of a few of the nobles. The council of Ten and the Doge ruled the people so
well that for fourteen hundred years there was hardly a change. Venice thus
put herself down in the history as the most stable of the Italian republics.
This is not saying that there was no tyranny and wickedness in the government.
Indeed, quite the contrary was true. The government of Venice was stained with
many of the crimes characteristic of the centuries through which it stood. Doges
were beheaded for trying to usurp power and citizens suffered terrible punishments
for conspiracy. Poisoning and intrigues were common, but under all were a stability
and a patriotism most admirable.
The outward life was gay and picturesque. It abounded in the orientalism which so
naturally came to it out of the East, for Venice was the stepping stone, as it
were, between the old world and the new. There was a romantic spirit no less
than a romantic exterior. Venice was devoted to her legends. The figure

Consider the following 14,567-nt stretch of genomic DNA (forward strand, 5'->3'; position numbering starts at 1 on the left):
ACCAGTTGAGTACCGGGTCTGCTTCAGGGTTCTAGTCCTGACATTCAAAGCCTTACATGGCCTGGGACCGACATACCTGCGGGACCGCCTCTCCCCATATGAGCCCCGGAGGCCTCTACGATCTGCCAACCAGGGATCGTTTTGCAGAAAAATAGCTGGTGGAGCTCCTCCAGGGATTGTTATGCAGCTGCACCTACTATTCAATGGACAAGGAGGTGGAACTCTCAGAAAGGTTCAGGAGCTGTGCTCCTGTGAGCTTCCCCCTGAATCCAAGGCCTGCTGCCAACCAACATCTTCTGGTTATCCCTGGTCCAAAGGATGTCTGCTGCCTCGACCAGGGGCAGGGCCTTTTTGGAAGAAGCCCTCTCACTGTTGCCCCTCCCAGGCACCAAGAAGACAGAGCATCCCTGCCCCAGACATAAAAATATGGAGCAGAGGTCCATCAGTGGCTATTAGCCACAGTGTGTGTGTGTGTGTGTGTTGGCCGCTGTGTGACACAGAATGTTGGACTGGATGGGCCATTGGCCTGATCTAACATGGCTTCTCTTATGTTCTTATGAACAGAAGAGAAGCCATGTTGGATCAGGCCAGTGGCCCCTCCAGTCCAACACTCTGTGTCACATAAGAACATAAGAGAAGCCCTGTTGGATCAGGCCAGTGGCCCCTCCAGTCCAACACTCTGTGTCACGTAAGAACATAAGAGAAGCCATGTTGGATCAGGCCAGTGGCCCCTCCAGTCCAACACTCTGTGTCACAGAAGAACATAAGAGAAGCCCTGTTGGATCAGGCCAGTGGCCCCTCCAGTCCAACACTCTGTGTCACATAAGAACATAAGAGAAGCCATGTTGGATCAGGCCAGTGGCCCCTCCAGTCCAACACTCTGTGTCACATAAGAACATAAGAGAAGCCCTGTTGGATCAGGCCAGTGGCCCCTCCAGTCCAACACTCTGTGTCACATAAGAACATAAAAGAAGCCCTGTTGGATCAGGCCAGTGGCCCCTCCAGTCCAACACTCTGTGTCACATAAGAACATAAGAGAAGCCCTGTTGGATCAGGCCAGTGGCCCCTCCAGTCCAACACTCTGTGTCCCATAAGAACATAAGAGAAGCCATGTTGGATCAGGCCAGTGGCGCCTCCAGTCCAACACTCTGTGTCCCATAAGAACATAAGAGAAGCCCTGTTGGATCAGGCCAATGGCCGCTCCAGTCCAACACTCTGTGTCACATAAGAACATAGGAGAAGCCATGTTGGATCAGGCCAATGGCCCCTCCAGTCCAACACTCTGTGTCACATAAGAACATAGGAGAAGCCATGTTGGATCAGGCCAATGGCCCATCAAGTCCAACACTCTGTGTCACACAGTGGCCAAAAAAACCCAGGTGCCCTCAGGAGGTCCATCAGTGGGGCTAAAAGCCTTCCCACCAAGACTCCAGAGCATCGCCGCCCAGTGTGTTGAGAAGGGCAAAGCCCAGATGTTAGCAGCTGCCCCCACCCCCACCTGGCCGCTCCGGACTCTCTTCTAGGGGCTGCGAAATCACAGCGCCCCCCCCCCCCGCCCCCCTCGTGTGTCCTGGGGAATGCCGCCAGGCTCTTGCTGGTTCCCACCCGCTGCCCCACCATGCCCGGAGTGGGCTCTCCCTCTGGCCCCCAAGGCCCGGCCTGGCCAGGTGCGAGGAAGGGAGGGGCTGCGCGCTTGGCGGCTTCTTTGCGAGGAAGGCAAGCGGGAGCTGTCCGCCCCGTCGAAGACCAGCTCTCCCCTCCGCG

representing their city was a stately woman bedecked with jewels and gorgeous
with rich satins and brocades. On her head was the crown of royalty and in her
hand the sceptre of power, and she sat or stood enthroned on a lofty pedestal.
Literally there was no such figure in existence, but such a woman reigned in
every citizen's heart and he was proud to be her obedient subject.
 Yearly was celebrated the picturesque rite of the betrothal to the sea when,
combining real with imaginary things, the ring of betrothal was flung far out
into the sea in token that the mystic marriage was accomplished. The city
boasted two patron saints, Theodore, their early warrior saint, and St. Mark,
whose wonderful lion is on every side of the island city. It is safe to say
that the heart of Venice was in her legends at the time when Titian and the